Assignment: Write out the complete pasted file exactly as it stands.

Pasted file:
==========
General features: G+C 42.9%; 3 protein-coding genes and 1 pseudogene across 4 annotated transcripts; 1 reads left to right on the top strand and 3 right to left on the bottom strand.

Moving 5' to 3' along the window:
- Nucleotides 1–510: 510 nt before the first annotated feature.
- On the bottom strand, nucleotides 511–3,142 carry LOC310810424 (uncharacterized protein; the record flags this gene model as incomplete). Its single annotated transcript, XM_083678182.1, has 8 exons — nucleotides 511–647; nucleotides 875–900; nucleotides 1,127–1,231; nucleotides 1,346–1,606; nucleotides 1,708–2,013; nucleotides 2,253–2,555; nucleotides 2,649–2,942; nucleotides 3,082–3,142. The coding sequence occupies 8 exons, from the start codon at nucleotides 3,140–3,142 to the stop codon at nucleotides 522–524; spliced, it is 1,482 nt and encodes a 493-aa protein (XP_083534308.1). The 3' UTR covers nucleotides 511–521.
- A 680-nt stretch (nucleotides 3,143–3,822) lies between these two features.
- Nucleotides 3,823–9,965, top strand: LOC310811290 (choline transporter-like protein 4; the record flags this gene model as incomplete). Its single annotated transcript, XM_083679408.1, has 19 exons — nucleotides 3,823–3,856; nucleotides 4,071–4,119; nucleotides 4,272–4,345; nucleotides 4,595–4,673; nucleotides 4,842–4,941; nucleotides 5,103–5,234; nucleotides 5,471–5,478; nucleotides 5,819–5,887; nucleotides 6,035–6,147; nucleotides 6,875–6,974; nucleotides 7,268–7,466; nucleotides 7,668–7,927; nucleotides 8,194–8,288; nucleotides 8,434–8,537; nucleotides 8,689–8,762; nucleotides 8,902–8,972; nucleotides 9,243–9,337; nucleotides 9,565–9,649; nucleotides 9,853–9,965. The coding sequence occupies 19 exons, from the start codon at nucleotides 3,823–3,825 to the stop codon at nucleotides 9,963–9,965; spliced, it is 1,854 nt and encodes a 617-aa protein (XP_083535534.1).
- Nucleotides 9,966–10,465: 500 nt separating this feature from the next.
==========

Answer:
General features: G+C 42.9%; 3 protein-coding genes and 1 pseudogene across 4 annotated transcripts; 1 reads left to right on the top strand and 3 right to left on the bottom strand.

Moving 5' to 3' along the window:
- Nucleotides 1–510: 510 nt before the first annotated feature.
- On the bottom strand, nucleotides 511–3,142 carry LOC310810424 (uncharacterized protein; the record flags this gene model as incomplete). Its single annotated transcript, XM_083678182.1, has 8 exons — nucleotides 511–647; nucleotides 875–900; nucleotides 1,127–1,231; nucleotides 1,346–1,606; nucleotides 1,708–2,013; nucleotides 2,253–2,555; nucleotides 2,649–2,942; nucleotides 3,082–3,142. The coding sequence occupies 8 exons, from the start codon at nucleotides 3,140–3,142 to the stop codon at nucleotides 522–524; spliced, it is 1,482 nt and encodes a 493-aa protein (XP_083534308.1). The 3' UTR covers nucleotides 511–521.
- A 680-nt stretch (nucleotides 3,143–3,822) lies between these two features.
- Nucleotides 3,823–9,965, top strand: LOC310811290 (choline transporter-like protein 4; the record flags this gene model as incomplete). Its single annotated transcript, XM_083679408.1, has 19 exons — nucleotides 3,823–3,856; nucleotides 4,071–4,119; nucleotides 4,272–4,345; nucleotides 4,595–4,673; nucleotides 4,842–4,941; nucleotides 5,103–5,234; nucleotides 5,471–5,478; nucleotides 5,819–5,887; nucleotides 6,035–6,147; nucleotides 6,875–6,974; nucleotides 7,268–7,466; nucleotides 7,668–7,927; nucleotides 8,194–8,288; nucleotides 8,434–8,537; nucleotides 8,689–8,762; nucleotides 8,902–8,972; nucleotides 9,243–9,337; nucleotides 9,565–9,649; nucleotides 9,853–9,965. The coding sequence occupies 19 exons, from the start codon at nucleotides 3,823–3,825 to the stop codon at nucleotides 9,963–9,965; spliced, it is 1,854 nt and encodes a 617-aa protein (XP_083535534.1).
- Nucleotides 9,966–10,465: 500 nt separating this feature from the next.